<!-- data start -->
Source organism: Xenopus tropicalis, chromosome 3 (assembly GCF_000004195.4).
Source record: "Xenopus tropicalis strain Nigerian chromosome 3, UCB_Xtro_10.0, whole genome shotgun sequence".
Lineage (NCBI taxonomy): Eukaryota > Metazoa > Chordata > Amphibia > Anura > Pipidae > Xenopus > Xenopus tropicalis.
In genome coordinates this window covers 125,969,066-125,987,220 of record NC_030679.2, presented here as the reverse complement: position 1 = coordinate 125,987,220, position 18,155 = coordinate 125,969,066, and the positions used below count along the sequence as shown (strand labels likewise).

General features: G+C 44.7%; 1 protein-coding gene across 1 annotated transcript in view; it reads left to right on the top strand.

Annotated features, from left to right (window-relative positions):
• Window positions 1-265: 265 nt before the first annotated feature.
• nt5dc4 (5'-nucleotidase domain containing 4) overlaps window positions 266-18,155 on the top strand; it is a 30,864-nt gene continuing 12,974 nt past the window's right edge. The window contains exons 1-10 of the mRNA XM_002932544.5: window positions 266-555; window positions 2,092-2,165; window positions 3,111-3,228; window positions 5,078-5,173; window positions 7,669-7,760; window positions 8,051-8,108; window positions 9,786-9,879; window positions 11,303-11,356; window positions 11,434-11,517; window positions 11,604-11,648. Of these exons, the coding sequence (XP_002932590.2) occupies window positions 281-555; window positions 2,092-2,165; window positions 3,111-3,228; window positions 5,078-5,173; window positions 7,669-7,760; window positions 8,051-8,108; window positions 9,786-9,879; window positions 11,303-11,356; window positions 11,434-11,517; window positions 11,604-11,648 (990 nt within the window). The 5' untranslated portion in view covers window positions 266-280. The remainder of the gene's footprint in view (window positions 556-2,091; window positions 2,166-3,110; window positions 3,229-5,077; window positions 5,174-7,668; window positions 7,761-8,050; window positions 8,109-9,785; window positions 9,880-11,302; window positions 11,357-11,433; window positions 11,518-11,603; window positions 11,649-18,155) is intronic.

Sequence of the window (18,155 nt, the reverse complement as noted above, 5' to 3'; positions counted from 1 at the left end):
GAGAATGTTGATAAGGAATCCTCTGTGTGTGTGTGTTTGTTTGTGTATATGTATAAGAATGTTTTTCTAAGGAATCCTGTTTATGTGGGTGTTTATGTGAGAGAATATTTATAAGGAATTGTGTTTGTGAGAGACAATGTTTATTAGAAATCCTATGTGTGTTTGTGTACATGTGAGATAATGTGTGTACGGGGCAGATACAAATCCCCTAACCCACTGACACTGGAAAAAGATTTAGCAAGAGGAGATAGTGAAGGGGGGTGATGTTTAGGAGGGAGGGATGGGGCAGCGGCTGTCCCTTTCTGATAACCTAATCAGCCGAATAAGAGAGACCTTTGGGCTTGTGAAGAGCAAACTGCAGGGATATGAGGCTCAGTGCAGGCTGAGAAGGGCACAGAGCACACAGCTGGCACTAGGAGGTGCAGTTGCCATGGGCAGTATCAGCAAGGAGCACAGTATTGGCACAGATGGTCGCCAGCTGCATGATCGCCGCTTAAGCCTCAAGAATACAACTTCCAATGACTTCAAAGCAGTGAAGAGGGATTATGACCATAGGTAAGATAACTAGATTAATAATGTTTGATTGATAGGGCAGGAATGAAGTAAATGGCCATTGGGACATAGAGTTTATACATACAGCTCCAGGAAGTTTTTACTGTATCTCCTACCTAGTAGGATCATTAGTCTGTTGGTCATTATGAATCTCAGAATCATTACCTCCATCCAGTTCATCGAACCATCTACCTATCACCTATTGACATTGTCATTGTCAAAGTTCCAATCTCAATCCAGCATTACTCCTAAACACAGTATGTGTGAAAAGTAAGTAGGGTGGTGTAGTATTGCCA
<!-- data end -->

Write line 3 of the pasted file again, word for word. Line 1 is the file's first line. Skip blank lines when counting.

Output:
Lineage (NCBI taxonomy): Eukaryota > Metazoa > Chordata > Amphibia > Anura > Pipidae > Xenopus > Xenopus tropicalis.